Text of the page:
Friday, August 27, 2010

A Pinder Hall Dance 1946.

Pinder Hall Dance 1946.
This photo was taken with a pocket sized Bakelite Baby Brownie 127 camera, no flash in those days. It was taken at the left side of the stage next to the stairs going up to back stage.
In those days you could ride a bicycle and leave it in a piece of waste ground that is now where the Medical Centre is located. Dances ran from 8:00 p.m. till midnight. Doors closed at 10:00 p.m. so that one could not get in after the pubs closed at 10:30 p.m. The cost was 2/6 for four hours of dancing. One could hire a live six piece band with vocalist for 7 pounds. Dances use to be at least once a month. Mind you had a lot to choose from each week in The Advertiser, both for Friday and Saturday nights.
In the photo from the left is one James Hatch, sitting next to Anne Garwood, who was sitting next to Roy East. Roy was the eldest son of Jim and Kath East who lived in The Pound. Ann and her brother Philip lived with Tom and Mrs. Smythe, who kept a small green grocery shop close to the International Stores, which is now Cookham Arcade.

Saturday, August 14, 2010

The Cookham Rag Regatta 1928 - 1978

The Cookham Rag Regatta.
1928 - 1978.
The John Lewis Partnership has been a great part of village life for a good many years. Where at week-ends and during holiday periods, partners would come and enjoy the village and its life and sports of Cricket, Hockey, Swimming and Boating on the Thames.
For the villagers it was the Partnership annual Rag Regatta. Where the various departments would make up teams to make up fun competitive races. I remember one particular race which was a favourite with the spectators, where a maiden was tied to the railing on top of the bridge and the men would paddle their canoes from the start line to the bridge, climb up the structure and untie the maiden and help her down and into the canoe and paddle back to the start/finish line. Mind you there was a lot of tipped canoes and falling in the water. Never the less it was all great fun.
After 50 years, the company and partners had grown so large that the event was moved to Knebworth. Where I am told that the event attracts some 10,000 partners.
Many thanks to Judy Faraday for supplying me with the photograph from the Partnership archives.

Tuesday, August 10, 2010

Cookham Bridge Repair March, 2000

Cookham Bridge Repair

4th March, 2000.


It is always nice to be on the spot and record history as it is happening and it just happened that I was in the village that Saturday morning with my old JVC digital movie camera to record the work being carried out on the old Toll Bridge. The last time if my memory serves me correctly was in 1948. Fifty two years of use was not bad going. One has to remember that bridges as with any construction requires from time to time was is known as "Preventative Maintenance."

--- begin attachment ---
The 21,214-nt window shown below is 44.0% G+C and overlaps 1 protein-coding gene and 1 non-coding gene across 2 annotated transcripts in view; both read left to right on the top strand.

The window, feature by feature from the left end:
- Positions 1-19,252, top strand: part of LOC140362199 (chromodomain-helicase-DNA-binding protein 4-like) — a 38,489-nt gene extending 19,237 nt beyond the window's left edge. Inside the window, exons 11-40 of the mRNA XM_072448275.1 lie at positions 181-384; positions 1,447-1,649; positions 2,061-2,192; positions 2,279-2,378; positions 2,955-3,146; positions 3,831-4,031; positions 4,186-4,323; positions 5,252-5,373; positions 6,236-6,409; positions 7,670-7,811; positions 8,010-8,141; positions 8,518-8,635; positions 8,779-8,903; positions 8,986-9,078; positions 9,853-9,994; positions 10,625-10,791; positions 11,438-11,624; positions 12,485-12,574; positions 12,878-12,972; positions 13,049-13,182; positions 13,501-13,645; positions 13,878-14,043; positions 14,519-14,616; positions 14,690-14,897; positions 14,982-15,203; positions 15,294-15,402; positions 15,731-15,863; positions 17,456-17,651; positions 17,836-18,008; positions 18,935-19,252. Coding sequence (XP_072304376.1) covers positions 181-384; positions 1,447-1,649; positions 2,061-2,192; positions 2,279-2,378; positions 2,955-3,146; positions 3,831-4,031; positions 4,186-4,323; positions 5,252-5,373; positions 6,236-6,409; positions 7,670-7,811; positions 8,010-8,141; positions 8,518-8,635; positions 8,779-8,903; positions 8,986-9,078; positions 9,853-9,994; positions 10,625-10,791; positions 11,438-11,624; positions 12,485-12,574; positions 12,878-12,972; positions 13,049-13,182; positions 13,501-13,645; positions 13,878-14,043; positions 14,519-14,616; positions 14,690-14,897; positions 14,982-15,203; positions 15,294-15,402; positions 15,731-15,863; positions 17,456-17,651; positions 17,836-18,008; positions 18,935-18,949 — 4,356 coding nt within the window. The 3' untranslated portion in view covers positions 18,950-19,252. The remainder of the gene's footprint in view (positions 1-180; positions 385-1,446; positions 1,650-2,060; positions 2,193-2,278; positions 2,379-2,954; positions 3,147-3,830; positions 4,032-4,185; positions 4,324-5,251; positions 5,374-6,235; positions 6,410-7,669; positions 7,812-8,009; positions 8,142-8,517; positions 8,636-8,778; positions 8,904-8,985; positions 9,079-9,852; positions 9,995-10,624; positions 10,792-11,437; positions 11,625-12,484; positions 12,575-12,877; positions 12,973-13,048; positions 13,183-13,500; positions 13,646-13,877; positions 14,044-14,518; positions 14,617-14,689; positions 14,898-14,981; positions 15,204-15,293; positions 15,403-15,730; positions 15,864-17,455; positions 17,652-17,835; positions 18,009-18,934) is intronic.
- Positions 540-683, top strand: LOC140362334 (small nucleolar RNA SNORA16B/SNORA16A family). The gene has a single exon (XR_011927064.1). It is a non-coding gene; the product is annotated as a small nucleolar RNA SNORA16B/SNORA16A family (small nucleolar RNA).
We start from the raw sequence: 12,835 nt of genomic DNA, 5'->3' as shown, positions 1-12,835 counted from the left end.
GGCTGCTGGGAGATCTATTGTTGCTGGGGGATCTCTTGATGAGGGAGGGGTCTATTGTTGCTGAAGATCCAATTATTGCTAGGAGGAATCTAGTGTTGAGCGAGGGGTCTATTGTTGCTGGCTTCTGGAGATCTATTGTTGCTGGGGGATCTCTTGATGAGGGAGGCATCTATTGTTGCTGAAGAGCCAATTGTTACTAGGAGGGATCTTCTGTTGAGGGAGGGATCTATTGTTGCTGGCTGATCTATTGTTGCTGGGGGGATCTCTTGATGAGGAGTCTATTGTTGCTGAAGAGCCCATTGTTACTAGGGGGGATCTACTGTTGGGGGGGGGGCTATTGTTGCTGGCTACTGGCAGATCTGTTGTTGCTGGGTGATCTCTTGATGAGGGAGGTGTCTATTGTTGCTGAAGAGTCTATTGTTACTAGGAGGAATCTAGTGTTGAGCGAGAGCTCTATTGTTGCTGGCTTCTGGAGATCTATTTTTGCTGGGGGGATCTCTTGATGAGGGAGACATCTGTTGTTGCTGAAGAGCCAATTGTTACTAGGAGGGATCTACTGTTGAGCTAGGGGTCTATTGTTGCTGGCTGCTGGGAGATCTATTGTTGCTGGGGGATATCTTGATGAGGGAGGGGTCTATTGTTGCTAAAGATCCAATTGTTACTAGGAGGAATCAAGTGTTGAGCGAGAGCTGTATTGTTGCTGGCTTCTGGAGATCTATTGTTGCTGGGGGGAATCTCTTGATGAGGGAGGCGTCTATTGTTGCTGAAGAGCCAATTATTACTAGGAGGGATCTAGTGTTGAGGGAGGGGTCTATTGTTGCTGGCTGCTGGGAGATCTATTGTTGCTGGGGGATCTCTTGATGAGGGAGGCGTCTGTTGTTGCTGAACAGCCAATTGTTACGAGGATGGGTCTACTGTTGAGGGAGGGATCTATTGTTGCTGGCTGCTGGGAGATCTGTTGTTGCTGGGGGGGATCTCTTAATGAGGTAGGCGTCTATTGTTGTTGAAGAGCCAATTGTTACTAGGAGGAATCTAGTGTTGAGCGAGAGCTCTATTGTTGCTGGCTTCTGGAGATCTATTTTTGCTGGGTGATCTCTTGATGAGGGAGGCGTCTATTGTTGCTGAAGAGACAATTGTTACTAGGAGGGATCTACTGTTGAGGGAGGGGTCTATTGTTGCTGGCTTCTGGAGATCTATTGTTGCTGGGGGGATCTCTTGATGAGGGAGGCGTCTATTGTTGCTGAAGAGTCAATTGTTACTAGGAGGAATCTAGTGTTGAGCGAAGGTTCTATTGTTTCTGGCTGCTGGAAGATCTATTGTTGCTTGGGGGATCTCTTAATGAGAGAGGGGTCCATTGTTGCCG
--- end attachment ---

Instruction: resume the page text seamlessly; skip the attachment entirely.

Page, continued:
This bridge is what as know as classic wrought iron construction and is a listed structure. So weight limits have to be imposed as to the amount of traffic on the bridge at any one time. Cllr. Fry has the right idea to preserve the bridge. There are many ways to apply tolls, a lot of them are electronic. So his idea of local users can be controlled electronically with a free pass fixed in the windshield, providing you pay an initial cost for its production. Others will pay a fee that will tabulated each time you cross and you will be able to add to it by e-mail to the council office. I have seen this system in use and it works well.

Saturday, August 7, 2010

A visit to Mrs. Evans old classroom.

Mrs. Evans classroom revisited.



This is the classroom where my formal education first saw the light of day as Roll # 1189 on the 30th of April 1935, together with Muriel Stone, Joan Marshall and Jean Margaret Hursey.

In those far off days we sat in regimented rows of desks, two to a desk. By the time we left that classroom at the end of July, 1937. we had learnt to print and to write in script lettering, we could read from the whole range of Beacon Readers and had completed a whole range of handicraft skills.

Mrs. Evans, also had a young assistant teacher, a Miss Collins, who drove over from Windsor every day in her little Austin Seven. Between the five and six year old's there was a cream coloured curtain for certain subjects. Then it was drawn back for other joint subjects.

Gone of course is the old pot bellied stove that use to heat the whole class and also heat our daily bottle of milk from White Place Farm in the winter time.

Today as you see in the video learning has taken on a casual approach from our days of learning by rote. I still thank and praise my teachers in my formal education for the drilling and care they gave. Even my youngest son remembers my drilling him with his times table and mental math, and he agrees that it paid off. No calculators in school in those days, the closest thing I ever came to use was a slide rule.

Tuesday, August 3, 2010

HTS Friday morning assembly 3rd March 2000.

Holy Trinity School

Friday Assembly

3rd March, 2000.


It is now over ten years since I took a series of videos while I was visiting in Cookham in March 2000. Just thinking some of those students who appear in this and other clips are all in their late teens now and even in their early 20's.

The main reason for my visit was to capture the changes to the three original classrooms and the school buildings and yards. It was the head teacher who invited me in to video the Friday morning Assembly. It was quite strange to be sitting in what use to be Mrs. Cheeseman's orchard once more but not eating the fruit!